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VALLEY WEEKEND

They Don't Pull Rabbits Out of Hats

Magicians Edward Thompson and John Tong combine quick comic rap, stunts and 'geek tricks' as Dr. Reality and son.

June 20, 1996|ROBIN RAUZI | TIMES STAFF WRITER

Until now, it was nothing but a gag. Edward Thompson would lock partner John Tong into the water torture cell for one of the world's greatest illusions. A death-defying trick. The type of escape that made Harry Houdini famous.

Tong, then, would have to be rescued by paramedics.

But for their show opening Friday at NY / LA Theatre of the Arts in North Hollywood, the two magicians insist the stunt will be for real. Tong--in straitjacket and suspended upside down--will escape from a padlocked tank of water. He hopes. Otherwise they'll have to cancel Saturday's performances.

Under the title "Dr. Reality's Traveling Magic & Medicine Show," Thompson and Tong perform a blend of comedy, illusions and "geek tricks" that they call guerrilla magic. They don't just show magic to people--they inflict it upon them. Why hire a beautiful assistant when you can just as easily saw a member of the audience in half? Theirs are the kind of tricks that make slick showmen like David Copperfield cringe. Heck, they make the audience cringe--especially the lucky individual who gets to remove the screwdriver from Tong's nostril.

Thompson, 51, and Tong, 26, met about four years ago in a magic shop in Glendale and have developed a father-son relationship--meaning, Tong says, that he borrows money and never pays it back. The two have an unstoppable repartee that blurs the distinction between their own lives and that of their characters--Dr. Reality and his son, Bieno Svengali.

Their show has a loose structure that revolves around a shady magician and his son who are trying to go legit. Dr. Reality, it seems, killed his first wife sawing her in half. His second wife died trying to catch a bullet in her teeth. One son drowned in the water torture cell. He has only his son Bieno left. They will do two versions of the show each night. At 8:30, it's family fare. At midnight, it's NC-17. The magic is the same, Thompson said, it's the patter that changes.

Thompson sits by the pool in the backyard of his Granada Hills home, dressed in one of his Dr. Reality costumes: a suit, suspenders and a Merlin-meets-the-Grateful-Dead tie-died T-shirt. With his mustache, glasses and balding head, he looks--as Tong suggests--not unlike Wilfred Brimley.

Thompson started acting at age 12 and his illustrious career has included being fired from several disc jockey jobs, starring as a suspect in a 10-part FBI training film, and playing Mr. Tooth Decay in government videos that promoted dental hygiene. He was forced into his current career after the cast magician for a children's stage show quit in the middle of a tour. The cast drew straws and Thompson lost; he had to give up his roles as the singing Popeye and the dancing Pink Panther.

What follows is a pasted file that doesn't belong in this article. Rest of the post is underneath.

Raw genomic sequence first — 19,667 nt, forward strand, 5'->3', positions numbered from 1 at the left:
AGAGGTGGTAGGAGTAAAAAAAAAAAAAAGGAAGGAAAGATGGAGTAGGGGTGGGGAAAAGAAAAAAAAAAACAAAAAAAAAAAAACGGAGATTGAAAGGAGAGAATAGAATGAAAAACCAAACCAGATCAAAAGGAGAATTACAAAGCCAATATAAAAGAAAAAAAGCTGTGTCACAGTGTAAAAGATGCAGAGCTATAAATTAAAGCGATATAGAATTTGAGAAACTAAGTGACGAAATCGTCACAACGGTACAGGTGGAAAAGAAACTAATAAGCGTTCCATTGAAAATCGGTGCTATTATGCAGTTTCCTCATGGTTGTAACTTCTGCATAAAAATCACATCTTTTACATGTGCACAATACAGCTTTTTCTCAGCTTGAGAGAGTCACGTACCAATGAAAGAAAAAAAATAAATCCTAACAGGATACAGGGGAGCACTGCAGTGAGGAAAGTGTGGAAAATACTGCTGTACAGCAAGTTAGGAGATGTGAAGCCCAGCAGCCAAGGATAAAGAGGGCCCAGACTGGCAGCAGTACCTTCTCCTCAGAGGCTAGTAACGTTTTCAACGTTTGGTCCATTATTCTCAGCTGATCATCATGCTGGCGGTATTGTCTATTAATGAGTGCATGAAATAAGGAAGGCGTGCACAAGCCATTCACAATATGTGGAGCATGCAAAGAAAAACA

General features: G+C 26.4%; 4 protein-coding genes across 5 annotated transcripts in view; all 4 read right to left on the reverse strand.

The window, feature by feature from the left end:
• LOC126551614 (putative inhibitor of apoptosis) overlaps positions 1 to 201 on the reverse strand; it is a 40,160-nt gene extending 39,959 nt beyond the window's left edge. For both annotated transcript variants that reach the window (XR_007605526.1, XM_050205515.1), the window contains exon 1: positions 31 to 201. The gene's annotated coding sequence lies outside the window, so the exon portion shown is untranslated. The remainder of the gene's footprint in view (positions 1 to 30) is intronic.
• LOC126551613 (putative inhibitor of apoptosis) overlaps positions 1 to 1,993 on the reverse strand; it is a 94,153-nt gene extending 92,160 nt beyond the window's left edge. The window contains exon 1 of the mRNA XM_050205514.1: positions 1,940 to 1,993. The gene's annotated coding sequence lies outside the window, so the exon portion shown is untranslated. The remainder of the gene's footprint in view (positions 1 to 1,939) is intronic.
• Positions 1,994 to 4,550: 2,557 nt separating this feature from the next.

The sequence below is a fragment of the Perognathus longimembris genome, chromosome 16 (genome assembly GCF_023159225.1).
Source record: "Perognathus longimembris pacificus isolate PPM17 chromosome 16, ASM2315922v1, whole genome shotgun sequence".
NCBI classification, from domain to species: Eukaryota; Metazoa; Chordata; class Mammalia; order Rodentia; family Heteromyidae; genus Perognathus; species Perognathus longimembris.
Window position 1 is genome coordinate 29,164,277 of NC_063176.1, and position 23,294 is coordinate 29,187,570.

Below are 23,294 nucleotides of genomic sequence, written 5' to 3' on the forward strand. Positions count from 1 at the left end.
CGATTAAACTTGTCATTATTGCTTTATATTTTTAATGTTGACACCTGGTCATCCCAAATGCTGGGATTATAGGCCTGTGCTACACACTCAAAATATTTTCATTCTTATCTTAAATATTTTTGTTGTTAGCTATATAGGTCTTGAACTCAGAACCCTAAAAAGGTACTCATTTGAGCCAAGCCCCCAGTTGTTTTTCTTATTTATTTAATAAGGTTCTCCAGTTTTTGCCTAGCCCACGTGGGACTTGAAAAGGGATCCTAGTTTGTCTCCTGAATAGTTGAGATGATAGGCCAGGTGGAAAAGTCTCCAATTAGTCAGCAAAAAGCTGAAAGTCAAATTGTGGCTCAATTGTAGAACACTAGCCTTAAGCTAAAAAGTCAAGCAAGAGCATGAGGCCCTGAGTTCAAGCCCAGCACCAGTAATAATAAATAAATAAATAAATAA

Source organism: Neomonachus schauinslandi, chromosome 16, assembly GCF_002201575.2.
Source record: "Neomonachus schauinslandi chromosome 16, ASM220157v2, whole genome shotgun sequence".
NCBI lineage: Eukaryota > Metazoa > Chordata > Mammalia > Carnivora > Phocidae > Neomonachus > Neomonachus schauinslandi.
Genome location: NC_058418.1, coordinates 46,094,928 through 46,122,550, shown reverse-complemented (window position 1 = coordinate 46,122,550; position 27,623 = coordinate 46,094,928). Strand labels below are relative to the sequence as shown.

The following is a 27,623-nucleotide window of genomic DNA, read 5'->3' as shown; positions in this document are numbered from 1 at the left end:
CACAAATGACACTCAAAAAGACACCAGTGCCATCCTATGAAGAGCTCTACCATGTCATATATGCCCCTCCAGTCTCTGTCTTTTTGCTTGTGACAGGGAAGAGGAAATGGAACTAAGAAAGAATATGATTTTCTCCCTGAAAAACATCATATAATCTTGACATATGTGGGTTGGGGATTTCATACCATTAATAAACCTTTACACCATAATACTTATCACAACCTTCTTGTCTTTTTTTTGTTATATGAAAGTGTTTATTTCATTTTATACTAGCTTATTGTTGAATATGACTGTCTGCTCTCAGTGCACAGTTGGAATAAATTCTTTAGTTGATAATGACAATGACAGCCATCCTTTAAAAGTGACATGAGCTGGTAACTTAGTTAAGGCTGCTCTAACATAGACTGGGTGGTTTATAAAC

He still takes to the stage for comic roles but spends much of his time doing coin and card tricks for bar mitzvahs and private affairs (like a birthday party for Sylvester Stallone's dog at a Century City restaurant) and working his guerrilla magic along Universal CityWalk.

Since death-defying escapes require practice, Thompson set up the water torture cell--a custom-made device that can cost as much as a new car--next to his swimming pool. To demonstrate the stunt, Tong dons his straitjacket--very dapper with his two-tone shoes--and puts his feet through the stock-like holes in the tank lid. An electric winch reels him up feet first and dips him repeatedly like a candle. When it gets uncomfortable, Thompson offers him sage advice: "Hang by your feet, not by your ankles."

Other venues around Los Angeles won't let Thompson and Tong perform this stunt--including the Magic Castle--not so much because of the danger, but because they don't want water spilled all over the floor.

Drying off afterward, Tong professes to come from a family of magicians. Or, at least, people like magicians.

"Gypsies!" hollers Thompson.

"Confidence men," counters Tong.

At 12, Tong took up fakery--fire eating, sword swallowing, pounding nails up his nose. He was particularly inspired by meeting Harry Anderson, the performer who popularized geek tricks in the 1980s and has since made a career as a sitcom actor. After judging an improv contest, Anderson did his famed hatpin-through-the-arm trick right at the lunch table--and left quite an impression on Tong.

"I realized at a very early age that I could go to jail . . . or I could get paid for doing stupid card tricks," says Tong, whose freckled skin and green eyes reflect more of his part-Irish mother than his part-Chinese father.

At 14, he took his act to the Venice Boardwalk, where, for a quarter, he'd give you a joke or a magic trick. Later he performed as half of the Svengali Brothers--who took their name from magic-trade slang for a deck of trick cards. The stage name stuck.

"Dr. Reality's Traveling Magic & Medicine Show" draws on Tong's improv background and Thompson's flair for drama. There is a rough outline to the 90-minute show, but they have three hours' worth of tricks to choose from. And if things don't work out exactly as planned . . . "that's the great thing about comedy magic," says Tong. "If we screw up--hey, it's funny! It didn't work!"

Tell that to the person they're going to saw in half.

DETAILS

* WHAT: "Dr. Reality's Traveling Magic & Medicine Show."

* WHERE: NY / LA Theatre of the Arts, 6006 Laurel Canyon Blvd., North Hollywood.

* WHEN: 8:30 p.m. and midnight Saturday and Sunday.

* HOW MUCH: $10.

* CALL: (818) 761-6006.

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